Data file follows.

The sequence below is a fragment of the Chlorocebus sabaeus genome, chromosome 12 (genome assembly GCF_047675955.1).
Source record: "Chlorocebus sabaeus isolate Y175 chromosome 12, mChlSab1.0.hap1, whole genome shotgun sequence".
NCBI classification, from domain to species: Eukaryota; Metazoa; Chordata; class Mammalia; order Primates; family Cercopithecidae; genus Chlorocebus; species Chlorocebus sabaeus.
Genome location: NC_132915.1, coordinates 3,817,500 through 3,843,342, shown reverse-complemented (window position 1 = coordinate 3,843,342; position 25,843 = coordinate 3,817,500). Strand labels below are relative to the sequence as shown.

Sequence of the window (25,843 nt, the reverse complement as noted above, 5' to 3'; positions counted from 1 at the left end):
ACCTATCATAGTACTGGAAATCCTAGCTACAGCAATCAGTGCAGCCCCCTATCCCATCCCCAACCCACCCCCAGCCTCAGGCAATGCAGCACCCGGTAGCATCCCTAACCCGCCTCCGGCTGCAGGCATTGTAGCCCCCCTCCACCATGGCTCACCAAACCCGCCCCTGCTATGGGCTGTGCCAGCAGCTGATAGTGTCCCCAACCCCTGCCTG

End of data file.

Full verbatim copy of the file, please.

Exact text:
The sequence below is a fragment of the Chlorocebus sabaeus genome, chromosome 12 (genome assembly GCF_047675955.1).
Source record: "Chlorocebus sabaeus isolate Y175 chromosome 12, mChlSab1.0.hap1, whole genome shotgun sequence".
NCBI classification, from domain to species: Eukaryota; Metazoa; Chordata; class Mammalia; order Primates; family Cercopithecidae; genus Chlorocebus; species Chlorocebus sabaeus.
Genome location: NC_132915.1, coordinates 3,817,500 through 3,843,342, shown reverse-complemented (window position 1 = coordinate 3,843,342; position 25,843 = coordinate 3,817,500). Strand labels below are relative to the sequence as shown.

Sequence of the window (25,843 nt, the reverse complement as noted above, 5' to 3'; positions counted from 1 at the left end):
ACCTATCATAGTACTGGAAATCCTAGCTACAGCAATCAGTGCAGCCCCCTATCCCATCCCCAACCCACCCCCAGCCTCAGGCAATGCAGCACCCGGTAGCATCCCTAACCCGCCTCCGGCTGCAGGCATTGTAGCCCCCCTCCACCATGGCTCACCAAACCCGCCCCTGCTATGGGCTGTGCCAGCAGCTGATAGTGTCCCCAACCCCTGCCTG